I actually don’t remember the first time Mary and I became acquainted. After all, I’ve done my best to avoid her and her friend Gary as long as I’ve been aware of them. Yet Mary and Gary are heavily present in all forms of media, therefore ignoring them is often not as easy as it seems. You might have encountered Mary in a book—disguised as Bella Swan, perhaps?—or seen Gary on Star Trek in the form of Wesley Crusher. At any rate, Mary and Gary might assume pleasing forms, but they are the laziest bunch of characters to write, and likewise, not very interesting to read.
You might be asking yourself, who exactly is this Mary? Why is she so boring? Why should I avoid her like a pit of starved rabid wolverines? Most of you already know the answer.
This is Mary:
- Manners are “idealized” or “hackneyed”
- Lacking noteworthy flaws
- Primarily functioning as wish-fulfillment
Other mannerisms are likely to include:
- Popular for no reason
- Everyone’s in love, in lust, or fascinated with her just for being “unique” (Sookie Stackhouse comes to mind)
- Dominate the spotlight for no ostensible reason other than author favoritism.
Mary’s friend, Gary, embodies these characteristics as well.
What’s wrong with Mary? Well, it depends. Sometimes, there’s nothing really WRONG, just a little hokey. I mentioned Sookie Stackhouse as an example of Mary, and while I believe that argument holds water, that doesn’t mean I dislike the Sookie series. However, writers should be very careful in refraining from crafting a Mary character, as discerning readers regard her as flat and uninteresting. After all, who wants to read about a perfect character? It allows agonizingly little conflict in most instances.
Characters should not be perfect, and though most Marys and Garys are recognized as “author insert,” that’s not to say you and your creation can’t share a quality or quirk. Say you’re allergic to dogs and a bit of a neat-freak. Giving your character these qualities doesn’t make her a Mary Sue; making her overly perfect, lusted by all who surround her (or, conversely, hated by another character for No Reason Whatsoever), incapable of having faults…these are things to avoid. Readers don’t want Messiahs in their books—they want people. If there’s conflict between two main characters, we want to be able to sympathize with both, even if we lean more heavily on one side.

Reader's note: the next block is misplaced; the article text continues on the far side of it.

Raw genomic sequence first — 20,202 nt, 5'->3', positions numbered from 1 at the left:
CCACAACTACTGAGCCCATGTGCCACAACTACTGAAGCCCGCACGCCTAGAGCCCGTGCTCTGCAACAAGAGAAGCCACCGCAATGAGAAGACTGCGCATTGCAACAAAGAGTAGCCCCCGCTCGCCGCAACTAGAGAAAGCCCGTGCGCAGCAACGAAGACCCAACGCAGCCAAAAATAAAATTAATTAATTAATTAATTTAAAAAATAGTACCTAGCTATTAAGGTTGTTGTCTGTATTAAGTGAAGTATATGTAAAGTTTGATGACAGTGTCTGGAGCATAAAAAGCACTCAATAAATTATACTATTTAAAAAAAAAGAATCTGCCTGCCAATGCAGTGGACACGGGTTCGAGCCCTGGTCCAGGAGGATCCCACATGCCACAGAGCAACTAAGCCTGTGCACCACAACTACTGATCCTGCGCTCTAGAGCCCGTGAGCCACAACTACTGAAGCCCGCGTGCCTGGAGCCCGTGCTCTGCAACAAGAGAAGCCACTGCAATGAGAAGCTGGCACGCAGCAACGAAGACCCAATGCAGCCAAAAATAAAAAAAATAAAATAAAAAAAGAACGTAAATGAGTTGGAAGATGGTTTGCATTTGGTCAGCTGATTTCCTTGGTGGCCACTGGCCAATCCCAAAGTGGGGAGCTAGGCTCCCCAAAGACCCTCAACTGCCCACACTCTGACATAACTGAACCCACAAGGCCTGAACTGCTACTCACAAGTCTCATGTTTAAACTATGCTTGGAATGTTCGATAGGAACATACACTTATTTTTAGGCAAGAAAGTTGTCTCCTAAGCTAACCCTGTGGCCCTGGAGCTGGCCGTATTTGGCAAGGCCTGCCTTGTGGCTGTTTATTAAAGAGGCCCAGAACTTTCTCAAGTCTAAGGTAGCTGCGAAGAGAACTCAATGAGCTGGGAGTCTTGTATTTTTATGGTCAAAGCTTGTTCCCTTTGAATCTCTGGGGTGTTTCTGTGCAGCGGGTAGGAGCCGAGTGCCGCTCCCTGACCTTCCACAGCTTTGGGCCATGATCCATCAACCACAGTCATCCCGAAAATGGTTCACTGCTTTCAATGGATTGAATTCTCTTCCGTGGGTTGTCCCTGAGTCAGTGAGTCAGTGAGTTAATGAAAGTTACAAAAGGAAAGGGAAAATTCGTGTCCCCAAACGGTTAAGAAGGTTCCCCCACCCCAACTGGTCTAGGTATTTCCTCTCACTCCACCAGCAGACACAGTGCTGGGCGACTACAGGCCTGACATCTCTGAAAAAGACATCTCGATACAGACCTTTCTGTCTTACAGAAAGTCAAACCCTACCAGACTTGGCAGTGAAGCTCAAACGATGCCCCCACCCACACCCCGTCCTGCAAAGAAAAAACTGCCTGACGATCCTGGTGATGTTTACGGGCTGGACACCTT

How can you avoid Mary? After all, no one SEEKS Mary when crafting their novel. In fact, many authors accidentally allow Mary access to their manuscript without realizing it. If you feel your manuscript might have been compromised, there are several ways to make sure Mary steers clear of you and your writing. I heavily recommend checking out some of the available litmus tests.
If you discover you have, in fact, allowed Mary into a previous work, take a deep breath, relax, and move on. You couldn’t have known. She loves preying upon new authors. Just be careful in future endeavors…and keep your backspace-key handy.
Magic Seasons Romance Book 2 is out!
1 week ago